# Electron flow due to impedance?

In the basic electronics lecture today not only I but whole class became confused by an explanation of our teacher that in high impedance value electrons movement become easier while in low impedance value electrons movement is congested. How could be that? I have always read the opposite in many texts.

• This probably needs some context. Is he talking about a particular semiconductor device? In the collector region of a transistor, when it is "off" the electron population can be low (and they move fast, attracted by a high collector voltage), but when it is saturated, Vc=0.2V or less, which exerts very low "pull" on a large population of electrons. Is this what he is talking about? – Brian Drummond Mar 26 '13 at 12:56
• we were studying transistor modelling. During that, discussion of input and output impedance came. – Ali Khan Mar 26 '13 at 15:08
• Then please make it as most clear as possible, because it's very hard to understand the context in which that statement might hold. Anyway, why didn't you ask the professor directly? – clabacchio Mar 26 '13 at 15:45
• We ask him many times but his ansewer was the same. He gave us the analogy of water and pipe. suppose a pipe is full of water and if you narrow it down then pressure will increase but its flow will break due to narrowness. Similarly when you apply a small signal if impedance is less then it will die down before reaching preamplifier stage.That's it. My question is here not impedance and resistance are taken in same context?. then how less resistance/impedance will cause signal trouble to move to next stage while high resistance/impedance not? – Ali Khan Mar 26 '13 at 17:10
• It is mainly about impedance. I have the concept that when value of impedance increases then resistance to electrons must also increase and when it's value decreases then electrons must move easily through that impedance part. Is it this case or otherwise? clear this confusion. – Ali Khan Mar 26 '13 at 17:41

The analogy is badly flawed in several ways, one of which is that water does not really "congest" (let alone that it does so more in a wider pipe, or that a narrower one represents lower impedance).

In a low impedance device, electron flow is less constricted. This makes the device difficult to drive, and in particular to develop a voltage across it.

If you push against air, it has less impedance than water. This is why you can move through water by moving your arms, but not through air (even if you simulate the support of floating by standing on a skateboard). Likewise, a ship propeller could hardly work on an airplane.

If you want to develop pressure in a pipe, you will have the best luck if the other end of the pipe is closed, or has only a pinhole leak (this is like a very high impedance, analogous to an insulated gate on a field-effect transistor). The next best thing would be a pipe which is open, but long and narrow. The complete opposite is wide-diameter pipe which requires you to produce a huge flow of water in order to develop significant backpressure.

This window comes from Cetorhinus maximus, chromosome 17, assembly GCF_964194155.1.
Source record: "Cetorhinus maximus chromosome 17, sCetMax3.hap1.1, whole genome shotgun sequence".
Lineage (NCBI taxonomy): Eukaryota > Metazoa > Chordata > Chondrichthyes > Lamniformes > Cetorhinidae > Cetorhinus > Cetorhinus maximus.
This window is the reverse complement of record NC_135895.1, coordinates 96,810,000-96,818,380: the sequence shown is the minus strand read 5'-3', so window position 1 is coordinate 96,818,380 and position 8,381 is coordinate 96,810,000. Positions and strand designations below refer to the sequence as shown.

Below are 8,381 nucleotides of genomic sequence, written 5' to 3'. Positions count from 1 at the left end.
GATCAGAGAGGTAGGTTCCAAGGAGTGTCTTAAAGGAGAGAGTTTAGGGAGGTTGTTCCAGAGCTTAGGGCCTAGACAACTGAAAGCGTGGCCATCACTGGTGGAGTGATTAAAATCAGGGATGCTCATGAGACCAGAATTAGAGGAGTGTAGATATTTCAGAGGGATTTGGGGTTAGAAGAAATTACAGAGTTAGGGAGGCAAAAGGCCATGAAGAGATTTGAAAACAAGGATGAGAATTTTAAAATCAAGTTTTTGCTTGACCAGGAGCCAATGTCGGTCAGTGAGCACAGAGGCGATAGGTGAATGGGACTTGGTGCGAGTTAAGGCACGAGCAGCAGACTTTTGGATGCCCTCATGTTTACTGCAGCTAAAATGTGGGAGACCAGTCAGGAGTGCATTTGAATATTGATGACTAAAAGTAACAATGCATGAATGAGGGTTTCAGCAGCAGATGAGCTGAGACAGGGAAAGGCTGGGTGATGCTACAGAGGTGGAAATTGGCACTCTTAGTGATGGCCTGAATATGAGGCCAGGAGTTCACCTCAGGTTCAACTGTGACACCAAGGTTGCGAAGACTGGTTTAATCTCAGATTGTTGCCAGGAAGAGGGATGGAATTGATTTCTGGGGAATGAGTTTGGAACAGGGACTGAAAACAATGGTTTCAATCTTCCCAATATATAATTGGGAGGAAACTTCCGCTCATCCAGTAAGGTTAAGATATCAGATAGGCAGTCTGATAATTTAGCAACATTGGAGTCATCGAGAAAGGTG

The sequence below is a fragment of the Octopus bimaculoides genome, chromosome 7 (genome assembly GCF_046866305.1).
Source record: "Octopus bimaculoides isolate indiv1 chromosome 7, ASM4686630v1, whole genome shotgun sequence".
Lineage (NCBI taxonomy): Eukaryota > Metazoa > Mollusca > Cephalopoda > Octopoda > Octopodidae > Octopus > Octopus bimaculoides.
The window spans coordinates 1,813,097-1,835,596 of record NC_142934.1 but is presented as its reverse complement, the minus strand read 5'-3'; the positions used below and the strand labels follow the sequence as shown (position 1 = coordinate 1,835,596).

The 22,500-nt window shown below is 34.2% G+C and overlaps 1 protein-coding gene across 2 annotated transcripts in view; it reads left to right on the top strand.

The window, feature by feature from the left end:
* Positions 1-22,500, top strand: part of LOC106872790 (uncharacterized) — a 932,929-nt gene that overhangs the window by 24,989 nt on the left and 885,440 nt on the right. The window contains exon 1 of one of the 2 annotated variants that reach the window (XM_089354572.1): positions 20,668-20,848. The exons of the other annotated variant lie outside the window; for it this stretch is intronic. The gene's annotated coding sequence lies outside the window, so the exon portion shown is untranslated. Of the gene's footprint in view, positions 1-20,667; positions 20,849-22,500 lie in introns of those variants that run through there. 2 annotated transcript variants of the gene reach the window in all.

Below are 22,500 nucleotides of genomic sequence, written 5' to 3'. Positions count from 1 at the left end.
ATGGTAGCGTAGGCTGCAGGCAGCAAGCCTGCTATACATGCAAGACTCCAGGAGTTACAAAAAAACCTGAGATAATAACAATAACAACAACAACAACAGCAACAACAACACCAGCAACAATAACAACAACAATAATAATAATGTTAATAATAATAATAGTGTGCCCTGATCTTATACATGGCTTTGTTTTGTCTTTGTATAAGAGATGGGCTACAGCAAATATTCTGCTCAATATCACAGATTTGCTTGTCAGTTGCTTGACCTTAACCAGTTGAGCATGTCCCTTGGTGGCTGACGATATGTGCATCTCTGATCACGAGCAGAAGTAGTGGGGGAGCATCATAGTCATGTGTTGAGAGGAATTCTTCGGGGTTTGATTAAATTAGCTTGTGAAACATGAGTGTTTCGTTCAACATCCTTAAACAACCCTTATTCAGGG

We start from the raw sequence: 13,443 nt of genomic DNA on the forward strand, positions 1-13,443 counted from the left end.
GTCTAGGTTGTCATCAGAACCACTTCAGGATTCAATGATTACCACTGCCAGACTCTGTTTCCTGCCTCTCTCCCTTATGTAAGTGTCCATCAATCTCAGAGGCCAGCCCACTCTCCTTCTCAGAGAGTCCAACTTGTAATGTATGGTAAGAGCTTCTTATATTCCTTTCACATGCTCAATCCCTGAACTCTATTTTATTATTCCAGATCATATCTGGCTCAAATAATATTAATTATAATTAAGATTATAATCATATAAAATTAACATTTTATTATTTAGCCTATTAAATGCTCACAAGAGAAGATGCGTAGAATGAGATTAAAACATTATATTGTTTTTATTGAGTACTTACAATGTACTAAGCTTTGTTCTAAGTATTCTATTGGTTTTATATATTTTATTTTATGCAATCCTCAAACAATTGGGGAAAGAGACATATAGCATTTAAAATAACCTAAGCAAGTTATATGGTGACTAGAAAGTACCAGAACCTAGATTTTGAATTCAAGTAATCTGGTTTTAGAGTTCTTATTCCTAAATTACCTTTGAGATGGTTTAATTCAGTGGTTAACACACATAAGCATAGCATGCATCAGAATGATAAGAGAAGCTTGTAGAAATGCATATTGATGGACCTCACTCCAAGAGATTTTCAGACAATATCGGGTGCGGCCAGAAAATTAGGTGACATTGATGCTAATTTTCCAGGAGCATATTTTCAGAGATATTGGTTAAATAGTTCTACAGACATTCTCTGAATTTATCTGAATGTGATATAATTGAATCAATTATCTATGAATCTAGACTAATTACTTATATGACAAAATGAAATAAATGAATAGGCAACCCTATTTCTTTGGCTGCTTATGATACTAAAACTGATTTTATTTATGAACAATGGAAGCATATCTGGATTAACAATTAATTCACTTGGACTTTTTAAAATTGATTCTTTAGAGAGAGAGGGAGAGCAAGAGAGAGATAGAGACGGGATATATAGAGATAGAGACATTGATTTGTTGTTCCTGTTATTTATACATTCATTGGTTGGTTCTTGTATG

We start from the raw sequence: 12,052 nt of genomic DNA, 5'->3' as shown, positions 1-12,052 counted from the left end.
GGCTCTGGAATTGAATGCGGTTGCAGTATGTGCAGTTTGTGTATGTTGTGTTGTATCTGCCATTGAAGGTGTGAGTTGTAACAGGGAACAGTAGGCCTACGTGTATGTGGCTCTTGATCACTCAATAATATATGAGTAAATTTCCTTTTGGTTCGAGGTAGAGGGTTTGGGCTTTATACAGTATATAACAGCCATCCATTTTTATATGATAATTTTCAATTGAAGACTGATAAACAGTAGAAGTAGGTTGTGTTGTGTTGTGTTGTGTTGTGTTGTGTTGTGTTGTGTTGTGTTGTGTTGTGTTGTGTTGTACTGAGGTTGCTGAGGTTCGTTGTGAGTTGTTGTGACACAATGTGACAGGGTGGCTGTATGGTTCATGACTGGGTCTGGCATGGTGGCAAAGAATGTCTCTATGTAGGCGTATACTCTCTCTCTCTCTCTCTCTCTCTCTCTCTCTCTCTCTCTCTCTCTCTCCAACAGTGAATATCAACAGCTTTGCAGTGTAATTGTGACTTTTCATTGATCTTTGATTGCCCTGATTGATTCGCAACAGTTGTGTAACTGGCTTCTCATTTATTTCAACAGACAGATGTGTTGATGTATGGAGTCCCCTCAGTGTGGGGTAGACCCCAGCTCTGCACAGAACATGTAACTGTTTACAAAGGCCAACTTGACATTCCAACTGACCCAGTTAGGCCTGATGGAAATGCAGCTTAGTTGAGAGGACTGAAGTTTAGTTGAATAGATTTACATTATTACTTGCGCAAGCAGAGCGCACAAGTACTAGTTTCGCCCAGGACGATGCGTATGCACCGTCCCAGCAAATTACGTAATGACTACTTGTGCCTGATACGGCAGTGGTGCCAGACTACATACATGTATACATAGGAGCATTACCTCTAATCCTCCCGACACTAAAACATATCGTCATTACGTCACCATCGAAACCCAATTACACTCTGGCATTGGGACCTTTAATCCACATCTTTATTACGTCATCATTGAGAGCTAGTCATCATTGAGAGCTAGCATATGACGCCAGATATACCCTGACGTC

In other words, when we are propagating electronic signals represented by a voltage, the "congestion" is desirable. It is easier escape of electrons (lower impedance) which makes the loading harder. Voltage is transmitted with the greatest ease when impedance is as high as possible (if we overlook issues like stray capacitances and certain kinds of noise).

If we want to transmit power, then impedance matching becomes important: not too low an impedance and not too high and impedance: just right. The fluid analogy is that it's next to impossible to paddle a canoe in thin air, but also very hard to paddle one through a pond of molasses. The in-between impedance of water is more efficient than either.

Fluid analogies don't really apply all that well to voltage signal propagation in small-signal electronics because fluid pipe networks are used for moving fluid, rather than keeping fluid flow small while transmitting information via pressure. The analogies require students to imagine unusual ways of using pipes, which is a bit of a failure, since analogies should be comparisons to something familiar.

Maybe if you consider an electron's movment in a vacuum - there are no constraints on movement until they bump into each other whereas in a conductor they much more easily bump into atoms because they are bigger. It's a bit simplistic my explanation of course.

I'm not saying this is what your teacher meant; I'm trying to figure it out.

• He was saying if value of impedance is greater then impedance itself is less and if it has less value then it is greater. This is the confusion. Can you give me physical examples of it. – Ali Khan Mar 27 '13 at 1:47
• @AliKhan OK dude - it all sounds a backwards way of looking at things. I can't give a physical example - it's just me trying to make sense of what teacher said – Andy aka Mar 27 '13 at 7:56
• There certainly are constraints on electron movement in a vacuum : a negative electric field in their path can be used to inhibit their motion. This used to be quite important, once upon a time... – Brian Drummond Mar 29 '13 at 18:45
• @BrianDrummond ahhh the good ole days - I hear ya loud n clear – Andy aka Mar 29 '13 at 19:09